After granting  Florida access to its Systematic Alien Verification for Entitlements (SAVE) database, the Department of Homeland Security has begun discussions with a growing number of states  who’ve requested the same.
State election chiefs, including Texas Secretary of State Esperanza Andrade  and New Mexico  Secretary of State Dianna Duran , claim the SAVE database will help identify noncitizens, but it is not a complete list of citizens, and therefore not entirely reliable. Colorado Secretary of State Scott Gessler  has even acknowledged  that he doesn’t have any confirmed cases of voter fraud, yet has pressed DHS for data, and recently filed open-records requests  with jails for lists of anyone held on an immigration detainer since 2010 and ran them against the state’s voter registration database.
The growing push for such information has left voting rights advocates worried that more Florida-like purges are on the horizon – a threat that could potentially leave thousands of eligible voters disenfranchised for November’s general election.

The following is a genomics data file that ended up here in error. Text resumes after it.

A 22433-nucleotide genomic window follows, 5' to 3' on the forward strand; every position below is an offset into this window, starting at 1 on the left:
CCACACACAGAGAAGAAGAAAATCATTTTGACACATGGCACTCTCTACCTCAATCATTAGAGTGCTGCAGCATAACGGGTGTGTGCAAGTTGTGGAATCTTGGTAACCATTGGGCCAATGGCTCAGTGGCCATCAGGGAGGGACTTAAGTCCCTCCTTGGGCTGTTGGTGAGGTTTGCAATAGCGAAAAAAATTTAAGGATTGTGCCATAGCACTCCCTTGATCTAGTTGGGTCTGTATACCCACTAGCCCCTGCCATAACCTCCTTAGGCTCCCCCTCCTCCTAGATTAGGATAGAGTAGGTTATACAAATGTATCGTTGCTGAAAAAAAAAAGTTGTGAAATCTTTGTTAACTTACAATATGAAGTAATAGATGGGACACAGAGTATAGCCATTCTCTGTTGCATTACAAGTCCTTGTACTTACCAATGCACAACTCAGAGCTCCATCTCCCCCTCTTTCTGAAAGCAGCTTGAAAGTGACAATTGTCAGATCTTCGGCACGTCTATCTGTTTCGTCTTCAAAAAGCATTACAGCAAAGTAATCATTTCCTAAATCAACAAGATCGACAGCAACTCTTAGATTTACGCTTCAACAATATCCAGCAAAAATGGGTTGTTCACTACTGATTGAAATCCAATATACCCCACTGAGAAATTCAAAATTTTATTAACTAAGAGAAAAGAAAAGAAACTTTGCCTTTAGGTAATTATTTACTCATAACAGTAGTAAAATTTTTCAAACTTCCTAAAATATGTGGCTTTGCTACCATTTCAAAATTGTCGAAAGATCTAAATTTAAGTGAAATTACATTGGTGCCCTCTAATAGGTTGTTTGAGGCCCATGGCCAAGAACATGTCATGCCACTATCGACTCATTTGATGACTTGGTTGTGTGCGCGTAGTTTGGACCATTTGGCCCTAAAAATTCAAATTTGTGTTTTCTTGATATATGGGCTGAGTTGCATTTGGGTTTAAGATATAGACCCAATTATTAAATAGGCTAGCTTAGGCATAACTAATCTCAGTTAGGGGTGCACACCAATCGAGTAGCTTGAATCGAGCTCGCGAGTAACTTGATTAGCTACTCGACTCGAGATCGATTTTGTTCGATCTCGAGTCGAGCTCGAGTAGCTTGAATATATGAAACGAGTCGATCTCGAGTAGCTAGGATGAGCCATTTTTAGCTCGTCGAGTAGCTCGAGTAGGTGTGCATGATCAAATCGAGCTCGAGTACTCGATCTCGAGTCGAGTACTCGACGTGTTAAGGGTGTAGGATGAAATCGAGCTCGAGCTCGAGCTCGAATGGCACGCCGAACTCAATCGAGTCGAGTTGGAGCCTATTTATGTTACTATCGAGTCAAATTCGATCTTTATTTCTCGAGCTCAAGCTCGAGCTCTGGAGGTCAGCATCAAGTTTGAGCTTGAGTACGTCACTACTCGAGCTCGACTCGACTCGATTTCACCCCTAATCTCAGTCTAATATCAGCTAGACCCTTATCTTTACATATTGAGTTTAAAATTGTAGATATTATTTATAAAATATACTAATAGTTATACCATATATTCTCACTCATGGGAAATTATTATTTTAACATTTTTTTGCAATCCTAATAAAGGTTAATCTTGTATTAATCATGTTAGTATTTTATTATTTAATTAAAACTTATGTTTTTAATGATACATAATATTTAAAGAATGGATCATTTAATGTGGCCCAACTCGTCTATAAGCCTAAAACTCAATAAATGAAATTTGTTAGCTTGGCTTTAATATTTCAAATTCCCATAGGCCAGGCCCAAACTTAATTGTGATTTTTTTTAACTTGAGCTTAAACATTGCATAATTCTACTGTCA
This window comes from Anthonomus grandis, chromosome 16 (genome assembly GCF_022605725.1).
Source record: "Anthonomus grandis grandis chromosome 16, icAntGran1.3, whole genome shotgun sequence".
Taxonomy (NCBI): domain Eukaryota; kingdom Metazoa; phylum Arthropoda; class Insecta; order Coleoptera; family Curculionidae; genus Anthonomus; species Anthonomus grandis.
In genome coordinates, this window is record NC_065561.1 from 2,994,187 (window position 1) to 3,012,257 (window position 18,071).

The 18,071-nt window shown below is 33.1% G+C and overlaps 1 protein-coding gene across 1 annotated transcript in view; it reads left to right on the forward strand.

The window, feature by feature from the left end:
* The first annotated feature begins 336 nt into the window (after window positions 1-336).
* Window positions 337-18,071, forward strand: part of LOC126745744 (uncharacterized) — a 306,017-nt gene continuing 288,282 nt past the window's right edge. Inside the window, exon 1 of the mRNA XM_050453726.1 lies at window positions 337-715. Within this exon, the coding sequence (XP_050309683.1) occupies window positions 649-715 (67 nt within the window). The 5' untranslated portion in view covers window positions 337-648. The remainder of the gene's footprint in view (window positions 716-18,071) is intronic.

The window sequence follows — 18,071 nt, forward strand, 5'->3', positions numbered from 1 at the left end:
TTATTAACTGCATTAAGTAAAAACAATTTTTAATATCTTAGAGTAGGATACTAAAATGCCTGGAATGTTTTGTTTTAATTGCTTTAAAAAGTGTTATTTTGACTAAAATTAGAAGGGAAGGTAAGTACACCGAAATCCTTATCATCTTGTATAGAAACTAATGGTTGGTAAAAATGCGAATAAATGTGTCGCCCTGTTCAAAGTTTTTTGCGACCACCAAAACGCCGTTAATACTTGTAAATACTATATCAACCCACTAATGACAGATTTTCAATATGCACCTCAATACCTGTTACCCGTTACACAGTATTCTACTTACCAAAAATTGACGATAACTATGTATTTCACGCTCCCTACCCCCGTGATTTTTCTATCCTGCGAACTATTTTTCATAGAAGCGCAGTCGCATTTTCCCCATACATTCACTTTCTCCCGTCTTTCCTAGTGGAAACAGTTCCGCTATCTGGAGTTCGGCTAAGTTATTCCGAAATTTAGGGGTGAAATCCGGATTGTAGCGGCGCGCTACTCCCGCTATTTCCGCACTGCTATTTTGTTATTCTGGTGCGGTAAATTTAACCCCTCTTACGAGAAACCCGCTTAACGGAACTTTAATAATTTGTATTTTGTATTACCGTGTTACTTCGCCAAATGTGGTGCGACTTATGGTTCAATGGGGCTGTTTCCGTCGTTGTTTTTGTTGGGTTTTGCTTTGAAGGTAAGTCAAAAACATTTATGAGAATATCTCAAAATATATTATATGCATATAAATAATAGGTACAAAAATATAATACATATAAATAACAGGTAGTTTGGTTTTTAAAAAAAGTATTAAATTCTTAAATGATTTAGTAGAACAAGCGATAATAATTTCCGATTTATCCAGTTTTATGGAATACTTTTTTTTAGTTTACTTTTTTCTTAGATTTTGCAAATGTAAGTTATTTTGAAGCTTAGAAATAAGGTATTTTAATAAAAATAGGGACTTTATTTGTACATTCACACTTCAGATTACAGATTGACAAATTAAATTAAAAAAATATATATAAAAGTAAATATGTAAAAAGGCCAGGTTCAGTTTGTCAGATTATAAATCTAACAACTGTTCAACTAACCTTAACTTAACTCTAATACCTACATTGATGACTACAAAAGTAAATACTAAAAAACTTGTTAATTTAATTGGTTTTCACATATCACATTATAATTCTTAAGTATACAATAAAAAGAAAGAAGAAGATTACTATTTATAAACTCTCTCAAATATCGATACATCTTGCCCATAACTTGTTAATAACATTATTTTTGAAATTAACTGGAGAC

Particularly in Colorado, as a swing state in a hotly contested election, we should all be doing everything we can to encourage all eligible voters to register and participate. To have the chief elections officer putting out a message that he thinks that some people shouldn't be on the rolls creates this atmosphere that's unwelcoming.
This is happening so close to the election that the actual effect is going to be disenfranchising people who otherwise should be eligible to vote.
I think the real crisis in voting is that 50 percent of New Mexicans who are eligible to vote are not registered. And we’re worried about things like this?
For more information, click here , here , and here , and be sure to check out The Right to Vote under Attack: The Campaign to Keep Millions of Americans from the Ballot Box , a Right Wing Watch: In Focus report by PFAW Foundation.